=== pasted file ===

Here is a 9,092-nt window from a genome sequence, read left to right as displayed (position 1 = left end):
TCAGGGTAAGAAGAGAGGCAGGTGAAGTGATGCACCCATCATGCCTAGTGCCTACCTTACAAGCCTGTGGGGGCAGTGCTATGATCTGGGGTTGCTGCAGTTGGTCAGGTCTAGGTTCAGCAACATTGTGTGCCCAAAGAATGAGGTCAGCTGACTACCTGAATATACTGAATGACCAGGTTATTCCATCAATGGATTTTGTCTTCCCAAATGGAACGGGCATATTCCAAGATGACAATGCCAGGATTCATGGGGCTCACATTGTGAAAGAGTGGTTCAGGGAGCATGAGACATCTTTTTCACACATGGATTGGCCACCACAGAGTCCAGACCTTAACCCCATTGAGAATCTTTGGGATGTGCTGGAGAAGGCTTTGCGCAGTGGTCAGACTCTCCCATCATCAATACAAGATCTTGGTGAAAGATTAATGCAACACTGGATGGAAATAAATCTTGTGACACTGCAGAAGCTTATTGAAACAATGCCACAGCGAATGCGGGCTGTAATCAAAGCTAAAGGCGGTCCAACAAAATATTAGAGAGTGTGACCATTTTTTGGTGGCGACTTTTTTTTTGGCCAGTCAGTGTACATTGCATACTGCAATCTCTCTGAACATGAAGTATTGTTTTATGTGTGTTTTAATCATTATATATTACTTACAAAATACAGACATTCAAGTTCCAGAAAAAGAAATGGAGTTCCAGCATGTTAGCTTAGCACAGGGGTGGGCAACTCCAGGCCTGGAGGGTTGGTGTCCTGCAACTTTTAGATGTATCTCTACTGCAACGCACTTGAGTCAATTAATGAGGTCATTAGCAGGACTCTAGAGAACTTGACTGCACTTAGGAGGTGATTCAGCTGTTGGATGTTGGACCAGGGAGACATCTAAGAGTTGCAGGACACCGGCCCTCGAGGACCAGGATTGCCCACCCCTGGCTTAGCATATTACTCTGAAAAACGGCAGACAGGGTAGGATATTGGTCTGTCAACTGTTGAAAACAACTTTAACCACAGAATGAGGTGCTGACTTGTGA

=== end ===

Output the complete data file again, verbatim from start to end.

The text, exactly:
Here is a 9,092-nt window from a genome sequence, read left to right as displayed (position 1 = left end):
TCAGGGTAAGAAGAGAGGCAGGTGAAGTGATGCACCCATCATGCCTAGTGCCTACCTTACAAGCCTGTGGGGGCAGTGCTATGATCTGGGGTTGCTGCAGTTGGTCAGGTCTAGGTTCAGCAACATTGTGTGCCCAAAGAATGAGGTCAGCTGACTACCTGAATATACTGAATGACCAGGTTATTCCATCAATGGATTTTGTCTTCCCAAATGGAACGGGCATATTCCAAGATGACAATGCCAGGATTCATGGGGCTCACATTGTGAAAGAGTGGTTCAGGGAGCATGAGACATCTTTTTCACACATGGATTGGCCACCACAGAGTCCAGACCTTAACCCCATTGAGAATCTTTGGGATGTGCTGGAGAAGGCTTTGCGCAGTGGTCAGACTCTCCCATCATCAATACAAGATCTTGGTGAAAGATTAATGCAACACTGGATGGAAATAAATCTTGTGACACTGCAGAAGCTTATTGAAACAATGCCACAGCGAATGCGGGCTGTAATCAAAGCTAAAGGCGGTCCAACAAAATATTAGAGAGTGTGACCATTTTTTGGTGGCGACTTTTTTTTTGGCCAGTCAGTGTACATTGCATACTGCAATCTCTCTGAACATGAAGTATTGTTTTATGTGTGTTTTAATCATTATATATTACTTACAAAATACAGACATTCAAGTTCCAGAAAAAGAAATGGAGTTCCAGCATGTTAGCTTAGCACAGGGGTGGGCAACTCCAGGCCTGGAGGGTTGGTGTCCTGCAACTTTTAGATGTATCTCTACTGCAACGCACTTGAGTCAATTAATGAGGTCATTAGCAGGACTCTAGAGAACTTGACTGCACTTAGGAGGTGATTCAGCTGTTGGATGTTGGACCAGGGAGACATCTAAGAGTTGCAGGACACCGGCCCTCGAGGACCAGGATTGCCCACCCCTGGCTTAGCATATTACTCTGAAAAACGGCAGACAGGGTAGGATATTGGTCTGTCAACTGTTGAAAACAACTTTAACCACAGAATGAGGTGCTGACTTGTGA